Space Studios Manchester’s Dean Sinacola lifts the lid on Corrie’s latest stunt

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Every job presents problems and I’d argue that most job satisfaction comes as a result of having found ways to solve them. This is certainly the case for me. Whether it’s Peaky Blinders, Wolfe or The A Word, each project arrives with questions attached and issues to rectify. But problems come in all shapes and sizes and sometimes the most difficult to solve arrive wrapped in the least threatening packages. 

Earlier this year, I didn’t suspect for a second that lovely cuddly Coronation Street would deliver one of the biggest challenges my team and I would have to meet: how to film Jenny Connor disappearing down a sinkhole in David Platt’s back garden. 

The storyline has had millions of viewers on the edge of their seats this past week and delivering it involved the innovation use of a water tank by the Coronation Street art dept and the Space Studios team that we believe marks a first in TV production. 

The logistics presented a mammoth challenge. Firstly, we consulted our site’s structural engineer to confirm the floor of the stage would carry the enormous weight of 127,000 litres. Then all those concerned then had to walk through ‘worst case scenarios’ should the tanks fail (despite the supplier’s assurance that one never has).Next, getting the water to the stage involved many back and forth conversations with North West Water and other suppliers.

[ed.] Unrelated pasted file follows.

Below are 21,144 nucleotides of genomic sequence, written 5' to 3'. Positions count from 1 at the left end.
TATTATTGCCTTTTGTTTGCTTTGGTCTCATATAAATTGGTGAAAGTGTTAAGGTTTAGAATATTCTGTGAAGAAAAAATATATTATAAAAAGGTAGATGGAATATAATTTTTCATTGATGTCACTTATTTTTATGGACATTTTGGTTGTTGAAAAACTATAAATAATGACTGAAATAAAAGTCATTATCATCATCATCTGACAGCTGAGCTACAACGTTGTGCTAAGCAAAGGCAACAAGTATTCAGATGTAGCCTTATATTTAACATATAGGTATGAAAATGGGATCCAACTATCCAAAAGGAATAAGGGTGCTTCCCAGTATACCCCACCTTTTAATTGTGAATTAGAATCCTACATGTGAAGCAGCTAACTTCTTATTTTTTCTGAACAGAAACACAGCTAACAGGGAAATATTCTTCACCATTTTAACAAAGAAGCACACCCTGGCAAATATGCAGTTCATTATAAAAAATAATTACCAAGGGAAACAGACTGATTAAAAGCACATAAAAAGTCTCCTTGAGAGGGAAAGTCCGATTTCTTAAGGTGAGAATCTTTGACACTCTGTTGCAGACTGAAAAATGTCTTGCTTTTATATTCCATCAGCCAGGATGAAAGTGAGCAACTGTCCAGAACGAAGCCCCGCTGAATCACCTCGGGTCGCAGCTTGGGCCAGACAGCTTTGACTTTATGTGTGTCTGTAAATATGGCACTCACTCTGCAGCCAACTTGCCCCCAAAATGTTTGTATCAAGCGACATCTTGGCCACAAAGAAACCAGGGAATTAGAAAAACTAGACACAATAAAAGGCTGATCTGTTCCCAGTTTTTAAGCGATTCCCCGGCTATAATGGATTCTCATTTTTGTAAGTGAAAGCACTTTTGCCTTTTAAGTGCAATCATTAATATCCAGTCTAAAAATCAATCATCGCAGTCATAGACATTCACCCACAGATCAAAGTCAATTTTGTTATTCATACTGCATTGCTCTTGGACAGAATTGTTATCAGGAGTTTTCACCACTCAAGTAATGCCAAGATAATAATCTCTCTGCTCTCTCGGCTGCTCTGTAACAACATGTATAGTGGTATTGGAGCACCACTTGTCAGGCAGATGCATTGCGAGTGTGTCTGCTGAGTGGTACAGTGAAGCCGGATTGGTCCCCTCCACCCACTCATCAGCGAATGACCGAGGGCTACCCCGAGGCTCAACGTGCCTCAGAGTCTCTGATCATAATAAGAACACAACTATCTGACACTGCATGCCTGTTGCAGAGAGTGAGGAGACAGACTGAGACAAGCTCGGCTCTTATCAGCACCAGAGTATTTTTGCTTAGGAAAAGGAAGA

On site, there was the challenge of the sound made by the pumps that moved the water around the tanks to create a current.  They were so loud that we had to schedule other productions around Coronation Street, in case the sound overload bypassed our sophisticated soundproofing. In the end it didn’t, but the show had to record live sound and then post-synch the dialogue - not something continuing drama series would normally have to do.   

So many things have had to be considered to create this epic moment in Street history. As I watched Jenny disappear into the water, I felt myself relax (unlike the millions watching at home).  Job done.  

Dean Sinacola

I haven’t a clue what the next challenge will be, besides the building of two all-new stages to add to our current six, but I can assure you that my team and I are ready and excited to rise to whatever this brilliant business throws at us.  That’s where the thrill comes from and why I love this job.  No two days are ever the same and I get to meet and work with the best in the business.

Dean Sinacola is the stage manager at Space Studios Manchester